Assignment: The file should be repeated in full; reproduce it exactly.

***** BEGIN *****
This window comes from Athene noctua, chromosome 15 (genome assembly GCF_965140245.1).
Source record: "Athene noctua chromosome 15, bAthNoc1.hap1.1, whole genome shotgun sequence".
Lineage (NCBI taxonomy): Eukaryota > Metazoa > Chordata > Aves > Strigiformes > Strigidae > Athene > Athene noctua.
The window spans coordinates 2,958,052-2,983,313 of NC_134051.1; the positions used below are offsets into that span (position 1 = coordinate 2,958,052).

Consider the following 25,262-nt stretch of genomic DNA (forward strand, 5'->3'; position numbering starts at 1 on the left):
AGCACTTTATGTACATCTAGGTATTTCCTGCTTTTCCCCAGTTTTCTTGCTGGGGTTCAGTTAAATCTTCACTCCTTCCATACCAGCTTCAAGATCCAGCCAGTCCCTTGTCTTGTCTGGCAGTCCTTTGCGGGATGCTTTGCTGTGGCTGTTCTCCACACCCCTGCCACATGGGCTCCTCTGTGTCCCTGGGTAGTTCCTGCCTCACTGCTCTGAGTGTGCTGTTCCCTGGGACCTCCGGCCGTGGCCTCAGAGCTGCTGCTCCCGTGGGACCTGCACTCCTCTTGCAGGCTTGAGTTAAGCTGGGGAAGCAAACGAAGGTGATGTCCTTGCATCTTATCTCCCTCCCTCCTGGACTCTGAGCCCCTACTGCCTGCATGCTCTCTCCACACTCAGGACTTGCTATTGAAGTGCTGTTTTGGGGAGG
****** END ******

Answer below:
This window comes from Athene noctua, chromosome 15 (genome assembly GCF_965140245.1).
Source record: "Athene noctua chromosome 15, bAthNoc1.hap1.1, whole genome shotgun sequence".
Lineage (NCBI taxonomy): Eukaryota > Metazoa > Chordata > Aves > Strigiformes > Strigidae > Athene > Athene noctua.
The window spans coordinates 2,958,052-2,983,313 of NC_134051.1; the positions used below are offsets into that span (position 1 = coordinate 2,958,052).

Consider the following 25,262-nt stretch of genomic DNA (forward strand, 5'->3'; position numbering starts at 1 on the left):
AGCACTTTATGTACATCTAGGTATTTCCTGCTTTTCCCCAGTTTTCTTGCTGGGGTTCAGTTAAATCTTCACTCCTTCCATACCAGCTTCAAGATCCAGCCAGTCCCTTGTCTTGTCTGGCAGTCCTTTGCGGGATGCTTTGCTGTGGCTGTTCTCCACACCCCTGCCACATGGGCTCCTCTGTGTCCCTGGGTAGTTCCTGCCTCACTGCTCTGAGTGTGCTGTTCCCTGGGACCTCCGGCCGTGGCCTCAGAGCTGCTGCTCCCGTGGGACCTGCACTCCTCTTGCAGGCTTGAGTTAAGCTGGGGAAGCAAACGAAGGTGATGTCCTTGCATCTTATCTCCCTCCCTCCTGGACTCTGAGCCCCTACTGCCTGCATGCTCTCTCCACACTCAGGACTTGCTATTGAAGTGCTGTTTTGGGGAGG